14-04-07 Post-Production

    Over the past week I’ve tried to compose the music for ALGORITHM myself. It’s working, it’s good enough, but I’m not blown away like I was with Zoe’s music. I’m not sure if it’s because I had Zoe’s music, or something like it, in my head the whole time and it’s something I can’t recreate, or if I’m not a good enough musician to do it, or maybe I just haven’t spent the time I need to really find the sound that’s perfect.

    I know I originally had symphony music transposed to piano in mind, but that’s too melodic and tends to crowd the soundtrack so that the voices can’t really be heard. Then, I went to with more traditional symphony pieces, but the feel I wanted, and the fact that I couldn’t actually talk with Mozart to get him to lower the violin track or increase a melody in the 12 measure, made all the music I was able to choose sound too similar. People were getting bored with the movie because of the sameness of the music.

    The music I have been coming up with, and it’s pretty much the same kind of music I come up with whenever I try to compose without first using the guitar, which is the instrument I’m best on, tends to sound electronic, almost industrial. That’s a radically different feel from the classical, complex mathematical vision I originally had.

    It’s also evokes a very different emotion while watching the scenes. Other than the original intro track, which is powerful and deeply foreboding, the music first picks up just before Agent Wallace punches Hash. With Zoe’s music, and with the traditional symphonic pieces I had as temp tracks, there was a lightness to Will’s introduction. With my music, that lightness is gone.

    Thematically, that’s consistent with what Will is in the beginning. He’s a bad guy, doing bad things. And, the current music kind of tells you that. There are two problems with that: 

    1) It’s judging Will; 

    2) if people don’t like Will from the beginning, they might not be interested in his story, which is really what the movie is about. With light music, there’s a sense of playfulness, creating emotional empathy with the way Will sees the world.

    Another big reason I’m not happy with the way the music is coming out is because I was really resistant to industrial music or electronic music, or heavy rock and roll is because I know a lot of hackers and not one of them is really into that kind of music. There really isn’t a style of music they all like, because, like everyone else, they’re people. But, it’s not rock.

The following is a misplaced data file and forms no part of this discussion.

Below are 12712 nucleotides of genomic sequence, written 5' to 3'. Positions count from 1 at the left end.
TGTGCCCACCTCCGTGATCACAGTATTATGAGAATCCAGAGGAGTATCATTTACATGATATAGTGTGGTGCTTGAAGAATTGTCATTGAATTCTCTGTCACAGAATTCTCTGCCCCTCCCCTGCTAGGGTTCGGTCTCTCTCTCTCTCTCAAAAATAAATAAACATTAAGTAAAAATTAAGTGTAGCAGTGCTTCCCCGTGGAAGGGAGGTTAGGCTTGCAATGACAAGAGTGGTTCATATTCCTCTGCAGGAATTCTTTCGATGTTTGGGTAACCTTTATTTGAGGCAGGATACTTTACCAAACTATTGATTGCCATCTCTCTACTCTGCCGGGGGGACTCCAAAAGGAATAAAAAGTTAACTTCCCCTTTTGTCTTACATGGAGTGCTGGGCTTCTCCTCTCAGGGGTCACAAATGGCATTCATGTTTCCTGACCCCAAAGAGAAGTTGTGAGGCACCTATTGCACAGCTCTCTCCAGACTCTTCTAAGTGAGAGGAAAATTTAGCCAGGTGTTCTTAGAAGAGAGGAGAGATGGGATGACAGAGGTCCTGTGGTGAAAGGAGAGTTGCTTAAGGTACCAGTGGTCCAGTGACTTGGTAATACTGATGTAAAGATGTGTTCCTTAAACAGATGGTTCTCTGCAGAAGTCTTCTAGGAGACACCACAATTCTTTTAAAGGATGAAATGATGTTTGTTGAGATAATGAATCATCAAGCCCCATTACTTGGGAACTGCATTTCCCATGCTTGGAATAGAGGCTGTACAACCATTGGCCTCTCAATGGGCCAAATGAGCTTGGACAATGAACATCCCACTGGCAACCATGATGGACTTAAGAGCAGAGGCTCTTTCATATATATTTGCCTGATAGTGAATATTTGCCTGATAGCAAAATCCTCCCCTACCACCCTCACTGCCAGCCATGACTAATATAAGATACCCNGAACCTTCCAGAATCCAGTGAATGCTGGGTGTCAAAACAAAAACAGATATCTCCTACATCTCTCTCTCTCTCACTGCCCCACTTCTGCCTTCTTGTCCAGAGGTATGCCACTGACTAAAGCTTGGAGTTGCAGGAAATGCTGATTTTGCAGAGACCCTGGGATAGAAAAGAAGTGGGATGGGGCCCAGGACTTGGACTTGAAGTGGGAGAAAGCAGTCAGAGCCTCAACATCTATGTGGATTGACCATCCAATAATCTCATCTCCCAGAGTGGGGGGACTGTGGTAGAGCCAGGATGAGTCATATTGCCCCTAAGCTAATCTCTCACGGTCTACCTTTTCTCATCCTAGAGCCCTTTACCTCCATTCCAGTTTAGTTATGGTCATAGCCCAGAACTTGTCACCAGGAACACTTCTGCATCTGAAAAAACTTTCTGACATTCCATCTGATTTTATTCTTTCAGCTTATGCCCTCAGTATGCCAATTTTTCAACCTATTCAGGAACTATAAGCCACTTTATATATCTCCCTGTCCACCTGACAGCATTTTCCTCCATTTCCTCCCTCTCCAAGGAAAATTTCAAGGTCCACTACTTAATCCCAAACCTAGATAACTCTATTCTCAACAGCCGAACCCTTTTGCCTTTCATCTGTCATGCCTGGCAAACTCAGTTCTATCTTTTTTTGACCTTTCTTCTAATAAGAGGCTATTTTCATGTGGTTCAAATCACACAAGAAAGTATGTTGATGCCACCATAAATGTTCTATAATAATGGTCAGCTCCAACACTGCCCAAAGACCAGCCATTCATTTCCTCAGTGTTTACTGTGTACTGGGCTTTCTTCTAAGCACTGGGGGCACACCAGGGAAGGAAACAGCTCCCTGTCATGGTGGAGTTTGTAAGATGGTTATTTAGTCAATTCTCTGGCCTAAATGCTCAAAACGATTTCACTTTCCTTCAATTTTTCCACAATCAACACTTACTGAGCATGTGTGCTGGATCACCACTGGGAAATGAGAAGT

*          *          *

    Basically all of these negative sentiments about the music I’m writing stem from the feeling that I’m creating music like the early 80’s sci-fi and not music that’s timeless, which means ALGORITHM will be a movie stuck in a certain time. That means it will have a shelf-life.

    The root cause of this problem is the electronic nature of the music.

    I watched CAPTAIN AMERICA: THE WINTER SOLDIER this weekend. I listened to the soundtrack and found something fascinating. It actually confirmed a theory I’d been building since early last week. It’s not that electronic aspects of the music are bad. Why not keep the lessons learned from the past and incorporate them? The cure to making music that’s distinctly electronic from sounding like it’s anachronistic is to add tracks to the music that aren’t part of the electronic repertoire. Adding instruments that are traditionally considering a part of a symphony instantly breaks the electronic mold.

    I also listened to Depeche Mode’s Ultra album yesterday. It’s been a favorite of mine for some time. And, it’s also very electronic. Or, at least, that’s what I thought until yesterday. When I listened to it again, I heard actual drums, actual guitar, layered on top of electronic tones. So Depeche Mode did the same thing, making Ultra still feel like it fits with music today.

*          *          *

    I spoke with another singer/song-writer yesterday; she does a lot of work for television. She suggested I try and contact the chair of the music department at one of the local universities and ask if they’ve got someone with promise. 

    I like that idea. The college student wouldn’t come with pre-conceived notions of how the music business is or should be. Instead, they’d probably just be stoked to be a part of an actual project.

    There are two problems with this: 

    1) with the time constraint I’m currently under, I only really get one chance. If that composer fails, I’m screwed; 

    2) I don’t feel it’s ethical to hire another composer when I’d probably cancel them if Zoe finally does come through. I haven’t yet told her that I can’t wait anymore and I’d have to do that before I hired another composer.

    So, I’m trying another solution. A friend of mine was a professional musician, and he’s coming over to help me compose the music. He’s good. Both of us together probably aren’t as good as Zoe Keating, but we’re better than I am on my own. Hopefully it will be enough.